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The Life, Death, and Dream of a Research Diversity Crusader

“We want to have a nation in which the accidents and circumstances of our birth aren’t determining our fate,” he told a room of reporters a few days later. “And if we’re born with a particular disease or a particular genetic makeup that makes us more vulnerable to something; that that’s not our destiny, that’s not our fate—that we can remake it.”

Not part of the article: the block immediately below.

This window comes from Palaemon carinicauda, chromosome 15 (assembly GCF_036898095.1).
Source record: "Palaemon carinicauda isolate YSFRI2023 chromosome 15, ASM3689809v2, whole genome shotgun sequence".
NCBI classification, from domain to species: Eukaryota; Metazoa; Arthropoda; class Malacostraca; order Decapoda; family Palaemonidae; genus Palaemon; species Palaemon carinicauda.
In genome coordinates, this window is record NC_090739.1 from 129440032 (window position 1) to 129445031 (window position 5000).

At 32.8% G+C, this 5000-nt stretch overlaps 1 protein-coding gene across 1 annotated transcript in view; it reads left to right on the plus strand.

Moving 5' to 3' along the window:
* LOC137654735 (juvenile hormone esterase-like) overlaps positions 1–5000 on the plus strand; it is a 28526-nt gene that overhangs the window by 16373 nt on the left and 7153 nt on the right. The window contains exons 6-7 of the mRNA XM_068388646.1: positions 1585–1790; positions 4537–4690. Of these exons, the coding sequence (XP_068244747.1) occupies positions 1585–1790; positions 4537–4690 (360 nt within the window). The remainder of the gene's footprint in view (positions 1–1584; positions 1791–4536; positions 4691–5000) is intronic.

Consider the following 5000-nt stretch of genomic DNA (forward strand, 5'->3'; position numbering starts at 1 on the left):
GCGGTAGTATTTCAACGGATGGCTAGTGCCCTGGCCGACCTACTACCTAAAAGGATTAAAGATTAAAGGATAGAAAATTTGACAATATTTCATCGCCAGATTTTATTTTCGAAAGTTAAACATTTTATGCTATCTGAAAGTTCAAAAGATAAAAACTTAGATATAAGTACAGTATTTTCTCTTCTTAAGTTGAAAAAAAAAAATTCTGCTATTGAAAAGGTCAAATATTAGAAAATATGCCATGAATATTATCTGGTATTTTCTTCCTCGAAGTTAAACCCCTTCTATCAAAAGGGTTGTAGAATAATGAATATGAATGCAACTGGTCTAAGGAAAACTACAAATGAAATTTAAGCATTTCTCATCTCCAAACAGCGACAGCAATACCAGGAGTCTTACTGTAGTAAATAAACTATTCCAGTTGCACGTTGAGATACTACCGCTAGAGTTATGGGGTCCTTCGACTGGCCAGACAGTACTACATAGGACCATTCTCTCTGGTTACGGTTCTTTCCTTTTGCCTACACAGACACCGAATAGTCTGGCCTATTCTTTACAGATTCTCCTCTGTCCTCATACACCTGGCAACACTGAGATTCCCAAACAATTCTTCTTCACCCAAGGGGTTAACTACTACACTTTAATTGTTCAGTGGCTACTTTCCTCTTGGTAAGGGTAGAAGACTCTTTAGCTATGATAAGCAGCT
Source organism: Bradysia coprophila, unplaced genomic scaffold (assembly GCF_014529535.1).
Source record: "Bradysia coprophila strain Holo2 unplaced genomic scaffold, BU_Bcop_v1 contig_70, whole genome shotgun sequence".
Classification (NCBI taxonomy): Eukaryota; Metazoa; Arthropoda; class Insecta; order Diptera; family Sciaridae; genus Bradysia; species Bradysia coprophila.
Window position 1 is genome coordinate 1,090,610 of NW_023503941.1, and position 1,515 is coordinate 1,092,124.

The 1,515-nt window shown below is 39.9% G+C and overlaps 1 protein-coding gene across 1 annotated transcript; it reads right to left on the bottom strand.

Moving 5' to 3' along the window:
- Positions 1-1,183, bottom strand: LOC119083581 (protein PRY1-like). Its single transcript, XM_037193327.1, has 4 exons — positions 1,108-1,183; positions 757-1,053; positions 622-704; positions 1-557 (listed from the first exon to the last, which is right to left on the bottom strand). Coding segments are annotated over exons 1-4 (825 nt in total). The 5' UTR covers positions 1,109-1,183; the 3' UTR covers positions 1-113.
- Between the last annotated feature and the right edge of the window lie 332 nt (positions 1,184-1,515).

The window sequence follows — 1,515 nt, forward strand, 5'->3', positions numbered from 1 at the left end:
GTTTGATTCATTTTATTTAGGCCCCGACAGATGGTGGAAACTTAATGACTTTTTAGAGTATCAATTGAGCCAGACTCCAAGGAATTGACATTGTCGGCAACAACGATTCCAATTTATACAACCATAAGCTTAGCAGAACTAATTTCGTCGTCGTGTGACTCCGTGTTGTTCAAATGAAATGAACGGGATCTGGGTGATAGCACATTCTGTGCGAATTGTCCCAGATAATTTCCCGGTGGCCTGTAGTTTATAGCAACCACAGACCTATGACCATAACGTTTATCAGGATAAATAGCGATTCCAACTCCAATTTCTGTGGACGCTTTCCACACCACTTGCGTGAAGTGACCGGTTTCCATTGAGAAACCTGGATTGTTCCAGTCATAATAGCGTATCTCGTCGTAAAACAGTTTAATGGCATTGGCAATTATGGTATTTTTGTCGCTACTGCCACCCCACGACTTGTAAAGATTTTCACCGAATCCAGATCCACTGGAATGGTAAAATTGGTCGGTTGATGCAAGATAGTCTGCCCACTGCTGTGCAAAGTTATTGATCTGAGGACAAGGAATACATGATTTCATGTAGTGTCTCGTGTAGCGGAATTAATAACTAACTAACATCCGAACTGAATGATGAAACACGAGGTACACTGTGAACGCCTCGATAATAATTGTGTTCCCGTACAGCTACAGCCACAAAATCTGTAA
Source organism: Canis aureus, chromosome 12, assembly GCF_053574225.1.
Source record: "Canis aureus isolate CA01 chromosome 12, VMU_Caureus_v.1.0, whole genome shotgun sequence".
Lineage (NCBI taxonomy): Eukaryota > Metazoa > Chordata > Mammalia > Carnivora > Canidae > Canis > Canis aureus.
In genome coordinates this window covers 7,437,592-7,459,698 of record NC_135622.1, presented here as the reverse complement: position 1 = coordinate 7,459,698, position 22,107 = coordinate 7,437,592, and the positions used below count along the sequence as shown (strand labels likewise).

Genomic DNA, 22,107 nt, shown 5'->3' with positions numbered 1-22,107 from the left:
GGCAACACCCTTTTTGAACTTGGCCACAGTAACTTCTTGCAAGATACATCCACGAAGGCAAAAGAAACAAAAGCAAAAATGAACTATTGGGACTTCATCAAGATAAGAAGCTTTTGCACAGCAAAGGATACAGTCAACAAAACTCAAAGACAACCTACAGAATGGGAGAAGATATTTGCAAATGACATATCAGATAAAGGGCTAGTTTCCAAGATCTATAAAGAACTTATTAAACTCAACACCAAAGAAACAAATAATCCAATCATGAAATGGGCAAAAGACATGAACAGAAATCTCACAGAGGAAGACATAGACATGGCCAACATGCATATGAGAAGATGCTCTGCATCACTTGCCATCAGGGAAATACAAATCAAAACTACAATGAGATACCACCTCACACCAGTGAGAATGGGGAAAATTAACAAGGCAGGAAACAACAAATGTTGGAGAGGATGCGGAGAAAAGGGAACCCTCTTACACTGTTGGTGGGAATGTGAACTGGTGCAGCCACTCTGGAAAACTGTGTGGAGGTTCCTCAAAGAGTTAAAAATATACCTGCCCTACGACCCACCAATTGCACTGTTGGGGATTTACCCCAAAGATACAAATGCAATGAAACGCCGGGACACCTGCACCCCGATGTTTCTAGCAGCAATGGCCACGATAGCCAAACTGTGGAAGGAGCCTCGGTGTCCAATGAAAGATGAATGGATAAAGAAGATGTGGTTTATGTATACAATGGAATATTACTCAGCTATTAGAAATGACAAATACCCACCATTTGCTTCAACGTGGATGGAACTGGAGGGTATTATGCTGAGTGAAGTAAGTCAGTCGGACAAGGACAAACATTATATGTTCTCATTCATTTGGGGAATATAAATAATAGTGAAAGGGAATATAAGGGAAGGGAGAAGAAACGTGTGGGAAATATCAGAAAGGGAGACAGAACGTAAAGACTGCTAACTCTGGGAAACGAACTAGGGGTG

They were the words Shakir Cannon had been waiting his whole life to hear. For 32 years he had been living with a genetic disorder, sickle cell disease, which predominantly affects African Americans. He managed it the same way people had been doing for decades: He got monthly blood transfusions and took medications for the crippling bouts of pain in his bones and joints. He didn’t have the money for a bone marrow transplant. But he dreamed that one day there’d be an affordable, universal cure—and he was a vocal advocate for research to make that a reality.



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